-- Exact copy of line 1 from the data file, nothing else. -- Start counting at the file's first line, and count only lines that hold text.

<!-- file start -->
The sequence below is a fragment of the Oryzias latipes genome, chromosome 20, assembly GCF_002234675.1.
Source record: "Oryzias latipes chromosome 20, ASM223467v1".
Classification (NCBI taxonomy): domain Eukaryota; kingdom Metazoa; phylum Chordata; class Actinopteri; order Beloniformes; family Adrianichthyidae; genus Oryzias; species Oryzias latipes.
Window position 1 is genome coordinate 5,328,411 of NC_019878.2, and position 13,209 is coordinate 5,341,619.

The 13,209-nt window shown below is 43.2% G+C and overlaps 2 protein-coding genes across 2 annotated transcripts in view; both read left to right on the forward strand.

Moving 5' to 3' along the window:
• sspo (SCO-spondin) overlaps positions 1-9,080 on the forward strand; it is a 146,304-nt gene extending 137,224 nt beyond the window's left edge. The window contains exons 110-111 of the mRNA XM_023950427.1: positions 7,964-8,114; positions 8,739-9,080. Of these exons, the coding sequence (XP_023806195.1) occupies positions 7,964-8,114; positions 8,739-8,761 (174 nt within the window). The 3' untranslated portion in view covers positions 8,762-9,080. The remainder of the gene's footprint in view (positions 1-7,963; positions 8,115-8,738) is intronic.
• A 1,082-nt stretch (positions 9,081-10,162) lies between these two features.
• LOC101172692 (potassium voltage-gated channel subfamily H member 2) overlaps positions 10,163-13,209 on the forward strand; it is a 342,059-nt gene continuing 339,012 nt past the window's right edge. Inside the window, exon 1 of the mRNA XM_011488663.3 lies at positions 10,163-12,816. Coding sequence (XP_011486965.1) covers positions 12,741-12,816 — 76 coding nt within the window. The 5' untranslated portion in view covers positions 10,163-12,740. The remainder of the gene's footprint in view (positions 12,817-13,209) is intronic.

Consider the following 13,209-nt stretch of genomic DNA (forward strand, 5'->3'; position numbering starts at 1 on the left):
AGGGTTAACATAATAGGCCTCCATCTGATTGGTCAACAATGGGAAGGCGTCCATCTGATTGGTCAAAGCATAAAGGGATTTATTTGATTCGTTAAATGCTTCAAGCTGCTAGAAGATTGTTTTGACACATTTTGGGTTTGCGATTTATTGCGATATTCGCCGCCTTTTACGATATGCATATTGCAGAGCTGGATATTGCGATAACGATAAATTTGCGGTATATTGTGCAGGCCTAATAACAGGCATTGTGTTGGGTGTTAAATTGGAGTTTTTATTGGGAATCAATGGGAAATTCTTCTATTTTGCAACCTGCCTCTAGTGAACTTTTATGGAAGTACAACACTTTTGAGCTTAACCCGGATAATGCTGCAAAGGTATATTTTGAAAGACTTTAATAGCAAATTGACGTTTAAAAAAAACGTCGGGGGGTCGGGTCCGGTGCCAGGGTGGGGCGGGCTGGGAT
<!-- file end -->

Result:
The sequence below is a fragment of the Oryzias latipes genome, chromosome 20, assembly GCF_002234675.1.